Veterans Affairs officials on Thursday cancelled this year’s National Disabled Veterans Winter Sports Clinic, citing concerns about the ongoing worldwide coronavirus outbreak.

The event, which had been scheduled for March 29 to April 3, was expected to bring about 1,000 veterans, instructors and family members to Snowmass, Colorado, for sessions of winter sports and camaraderie. VA began informing participants of the decision over the last day.

“While the Centers for Disease Control still considers COVID-19 to be a low threat to the general American public, VA made this decision out of an abundance of caution,” officials said in a statement.

The news comes just a day after VA Secretary Robert Wilkie announced his department’s medical system was treating its first patient with the illness, which has infected more than 93,000 people worldwide and caused more than 3,000 deaths.

That man is being housed at the VA Medical Center in Palo Alto, California. A second patient with the illness is being treated at the VA Southern Nevada Healthcare System, according to a report in the Nevada Independent on Thursday.

Numerous Department of Defense Education Activity schools in Asia, Europe and the Middle East have been closed in recent weeks and extracurricular activities canceled, in an effort to limit spread of the illness among military families.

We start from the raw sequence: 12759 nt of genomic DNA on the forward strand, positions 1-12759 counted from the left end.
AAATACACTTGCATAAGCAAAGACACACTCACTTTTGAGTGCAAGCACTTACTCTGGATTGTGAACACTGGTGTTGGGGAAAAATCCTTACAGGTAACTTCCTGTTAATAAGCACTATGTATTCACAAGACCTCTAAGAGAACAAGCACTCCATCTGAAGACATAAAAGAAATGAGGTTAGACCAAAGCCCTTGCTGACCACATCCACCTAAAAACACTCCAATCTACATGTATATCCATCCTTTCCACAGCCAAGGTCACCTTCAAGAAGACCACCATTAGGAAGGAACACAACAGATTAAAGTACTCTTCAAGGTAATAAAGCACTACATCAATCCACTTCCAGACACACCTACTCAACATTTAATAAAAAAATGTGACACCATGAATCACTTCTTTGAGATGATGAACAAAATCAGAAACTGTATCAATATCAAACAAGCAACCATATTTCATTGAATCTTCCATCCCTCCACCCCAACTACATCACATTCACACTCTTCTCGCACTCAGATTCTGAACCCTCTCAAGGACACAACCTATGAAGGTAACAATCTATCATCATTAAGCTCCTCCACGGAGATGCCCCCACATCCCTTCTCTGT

But most military events based in the United States have so far been spared cancellation. VA officials said the winter sports clinic won’t be rescheduled, but they plan for the event to return in 2021.

Congress on Thursday finalized plans for a nearly $7.8 billion emergency supplemental appropriation to help prevent spread of the virus. President Donald Trump is expected to sign the measure into law in coming days.

Last week, VA officials posted a list of suggested prevention techniques related to the outbreak, including frequent hand washing, cleaning frequently-used surfaces and avoiding public areas with ill individuals.

Leo covers Congress, Veterans Affairs and the White House for Military Times. He has covered Washington, D.C. since 2004, focusing on military personnel and veterans policies. His work has earned numerous honors, including a 2009 Polk award, a 2010 National Headliner Award, the IAVA Leadership in Journalism award and the VFW News Media award.

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